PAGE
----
Australia’s renewables chaos prompts solar exit of top EPC player

Facebook
Twitter
LinkedIn
Reddit
Email
Downer's decision not to take on new solar construction work comes after the firm helped deliver Neoen's 128MWp Numurkah project. Image credit: Downer Group

The builder of some of Australia’s largest solar plants will not take on any new sector contracts, amid claims that grid fallout and other factors have decimated the market opportunity.

On Wednesday, Downer Group announced it will withdraw from the large-scale solar segment, after financial results for the six months until December 2019 showed downturns with its construction business have triggered sizeable drops in profitability.

Grant Fenn, CEO of the Sydney-headquartered giant, linked Downer’s solar exit to its view that the “market has evaporated” in the past year. Sector operators, he said, are grappling with risk of major power loss factors and issues around connection, grid stability and equipment performance.

“These problems will no doubt be sorted out in time, but right now we don’t see a construction market in the short to medium term that will accept our terms and risk position on these matters. So we’re out,” Fenn said, adding however that already contracted PV projects will be delivered.

The group styles itself as one of the “largest and most experienced” EPCs in Australian renewables, with 2.3GW under its belt. Its solar work to date includes the country’s reportedly largest plant – 349MW Limondale – Numurkah (128MWp), Beryl (110.9MW) and Clare (100MW).

CEO Fenn described Downer’s solar exit as “disappointing but inevitable.” It won’t, he argued, majorly impact its work-in-hand plans and future pipeline. “The reality is when we look at markets, particularly solar as I’ve stated, the market isn’t there in the short to medium term,” he said.

The double whammy of funding shortages and grid chaos

What would it take for Downer to reconsider its retreat from solar construction work? Quizzed by PV Tech on this point, the Sydney-headquartered giant had not provided an answer by the time this article was published.

For the time being, however, the signs from the market suggest Australian renewables will continue to face challenges in the short term. Sector associations have piled warnings over a “dramatic” slide of green energy investment and the lack of a policy incentive after the LRET target was met in 2019.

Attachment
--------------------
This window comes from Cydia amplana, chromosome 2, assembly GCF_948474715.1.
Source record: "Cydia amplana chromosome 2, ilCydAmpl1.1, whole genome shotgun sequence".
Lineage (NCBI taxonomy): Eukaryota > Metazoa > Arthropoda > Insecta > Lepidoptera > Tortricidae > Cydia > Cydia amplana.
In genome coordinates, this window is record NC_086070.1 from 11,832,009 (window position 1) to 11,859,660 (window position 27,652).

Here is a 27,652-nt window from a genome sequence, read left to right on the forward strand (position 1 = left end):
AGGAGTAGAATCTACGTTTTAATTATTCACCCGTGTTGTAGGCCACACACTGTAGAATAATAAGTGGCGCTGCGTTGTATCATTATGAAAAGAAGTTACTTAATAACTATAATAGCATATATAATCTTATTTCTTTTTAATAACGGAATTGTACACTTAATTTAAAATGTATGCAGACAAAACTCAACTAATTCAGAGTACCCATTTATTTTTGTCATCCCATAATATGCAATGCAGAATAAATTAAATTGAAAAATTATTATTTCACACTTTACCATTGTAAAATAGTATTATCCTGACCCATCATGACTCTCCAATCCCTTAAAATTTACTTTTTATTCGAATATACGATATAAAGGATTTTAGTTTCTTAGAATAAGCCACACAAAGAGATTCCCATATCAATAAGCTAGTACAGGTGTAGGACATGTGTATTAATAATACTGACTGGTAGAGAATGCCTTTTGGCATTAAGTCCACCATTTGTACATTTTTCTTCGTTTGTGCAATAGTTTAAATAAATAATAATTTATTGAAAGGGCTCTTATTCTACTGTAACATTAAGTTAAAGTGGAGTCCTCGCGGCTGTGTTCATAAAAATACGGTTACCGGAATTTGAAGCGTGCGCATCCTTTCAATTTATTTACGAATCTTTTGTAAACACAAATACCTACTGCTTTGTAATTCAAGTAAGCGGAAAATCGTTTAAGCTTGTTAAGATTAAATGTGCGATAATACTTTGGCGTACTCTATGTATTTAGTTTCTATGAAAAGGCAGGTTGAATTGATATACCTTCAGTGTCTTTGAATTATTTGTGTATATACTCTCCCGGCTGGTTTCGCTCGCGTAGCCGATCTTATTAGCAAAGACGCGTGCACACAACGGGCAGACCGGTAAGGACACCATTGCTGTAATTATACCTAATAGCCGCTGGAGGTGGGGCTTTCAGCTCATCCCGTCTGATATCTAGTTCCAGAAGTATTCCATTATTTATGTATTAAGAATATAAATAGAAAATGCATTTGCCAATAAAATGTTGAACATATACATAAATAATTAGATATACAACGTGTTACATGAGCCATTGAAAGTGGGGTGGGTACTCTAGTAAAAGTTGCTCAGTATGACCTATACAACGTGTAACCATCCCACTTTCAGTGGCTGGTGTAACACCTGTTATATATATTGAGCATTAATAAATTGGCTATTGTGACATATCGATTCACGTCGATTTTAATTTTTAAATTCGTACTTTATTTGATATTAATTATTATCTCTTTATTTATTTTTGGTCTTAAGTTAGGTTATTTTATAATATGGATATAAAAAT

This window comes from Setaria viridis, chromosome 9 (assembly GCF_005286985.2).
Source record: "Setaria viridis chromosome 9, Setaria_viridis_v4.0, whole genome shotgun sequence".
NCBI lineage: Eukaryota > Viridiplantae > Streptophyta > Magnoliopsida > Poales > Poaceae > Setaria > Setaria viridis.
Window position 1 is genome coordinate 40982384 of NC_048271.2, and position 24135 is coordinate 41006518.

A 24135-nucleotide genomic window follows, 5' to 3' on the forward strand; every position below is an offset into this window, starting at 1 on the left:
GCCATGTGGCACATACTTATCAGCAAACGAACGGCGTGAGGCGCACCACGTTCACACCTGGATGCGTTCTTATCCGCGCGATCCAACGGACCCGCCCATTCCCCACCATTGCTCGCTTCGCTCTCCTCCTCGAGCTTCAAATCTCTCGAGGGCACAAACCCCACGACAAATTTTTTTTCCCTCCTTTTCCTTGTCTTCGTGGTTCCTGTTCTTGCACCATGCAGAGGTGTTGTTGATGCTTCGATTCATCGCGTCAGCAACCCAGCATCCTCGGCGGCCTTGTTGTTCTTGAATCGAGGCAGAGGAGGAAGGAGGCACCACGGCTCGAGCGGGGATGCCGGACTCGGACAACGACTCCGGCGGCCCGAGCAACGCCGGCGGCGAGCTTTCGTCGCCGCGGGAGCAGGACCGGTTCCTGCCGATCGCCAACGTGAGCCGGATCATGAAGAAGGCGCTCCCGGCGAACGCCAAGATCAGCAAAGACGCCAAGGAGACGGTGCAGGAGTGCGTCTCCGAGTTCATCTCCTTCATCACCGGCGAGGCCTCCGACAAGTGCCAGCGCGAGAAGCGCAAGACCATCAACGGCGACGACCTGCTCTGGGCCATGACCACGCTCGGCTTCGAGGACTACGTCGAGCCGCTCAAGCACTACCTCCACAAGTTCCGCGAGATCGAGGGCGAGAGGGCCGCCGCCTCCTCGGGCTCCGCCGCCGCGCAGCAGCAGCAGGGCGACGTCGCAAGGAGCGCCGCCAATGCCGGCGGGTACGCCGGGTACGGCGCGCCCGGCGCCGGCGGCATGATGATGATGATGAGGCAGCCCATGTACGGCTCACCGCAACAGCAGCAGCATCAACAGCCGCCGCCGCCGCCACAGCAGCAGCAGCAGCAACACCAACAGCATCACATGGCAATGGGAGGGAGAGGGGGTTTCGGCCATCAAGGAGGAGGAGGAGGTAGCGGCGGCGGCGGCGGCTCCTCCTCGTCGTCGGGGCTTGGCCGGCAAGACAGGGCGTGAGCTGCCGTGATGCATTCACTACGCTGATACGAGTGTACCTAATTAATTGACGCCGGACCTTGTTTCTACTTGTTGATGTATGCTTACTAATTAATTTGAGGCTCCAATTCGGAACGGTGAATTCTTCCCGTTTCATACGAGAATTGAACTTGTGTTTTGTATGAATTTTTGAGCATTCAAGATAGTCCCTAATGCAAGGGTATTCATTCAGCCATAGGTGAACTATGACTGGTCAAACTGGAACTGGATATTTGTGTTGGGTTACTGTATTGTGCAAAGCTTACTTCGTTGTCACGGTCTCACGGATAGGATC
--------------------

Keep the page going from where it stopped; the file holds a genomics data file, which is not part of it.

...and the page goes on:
With investor confidence sinking to 18-month lows, grid troubles remain among the most oft-cited concerns. The industry has so far failed in its campaign to have network operators reform the so-called marginal loss factor rules, which operators complain can majorly cripple project revenues.

In Australia, fallout from market design mixes with extreme weather crises, including the bushfires that engulfed vast areas of the southeast earlier this season. Combined with lightning and dust storms, the blazes create “unique challenges” for O&M specialists, it was recently said.

Despite the market upheaval, Australia continues to be targeted by developers looking for a home for major hybrid renewable ventures, as well as oil majors such as Shell. The steady growth of renewable capacity helped push power prices to three-year lows last year, official stats show.

The 2020 predictions by some analysts paint a bright picture for all solar segments this year. In January, consultancy Rystad Energy said a record 3.6GWac of large-scale PV and wind could be commissioned this year, while SunWiz is optimistic of small-scale prospects after a solid 2019.

See here to hear CEO Fenn's words in full and here to browse Downer's latest financial update

Read Next

September 26, 2022
A subsidiary of solar EPC Sterling and Wilson has signed a memorandum of understanding with the government of Nigeria to develop and construct a portfolio of PV and battery energy storage system (BESS) projects in the country.
September 21, 2022
A new consortium has been formed in Queensland with a MOU to build a green ammonia corridor between Australia and Korea.
September 21, 2022
Mortenson has partnered with Italian manufacturer Orteco to develop robotic equipment that can accelerate the construction of solar PV plants.
PV Tech Premium
September 19, 2022
The proliferation of solar requires PV projects to adapt to their grid surroundings, which increasingly entails connecting alongside adjacent technologies, be it energy storage, other renewables or green hydrogen. Amid the growing threat of curtailment, Jules Scully looks at the rise of the ‘solar-plus’ market and the financial models underpinning it.
September 15, 2022
Declan Flanagan, former CEO of Orsted Onshore, has launched a renewables investment platform with an initial capital of US$100 million.
September 6, 2022
Spanish utility giant Iberdrola has committed to invest between €2-3 billion (US$1.99-2.99 billion) in renewables in Australia.

Subscribe to Newsletter

Upcoming Events

Upcoming Webinars
September 27, 2022
15:30 AEST (UTC +10)
Solar Media Events
October 4, 2022
New York, USA
On-Demand Webinars, Solar Media Events
October 11, 2022
Virtual event
Upcoming Webinars
October 18, 2022
10am (EDT) / 4pm (CEST)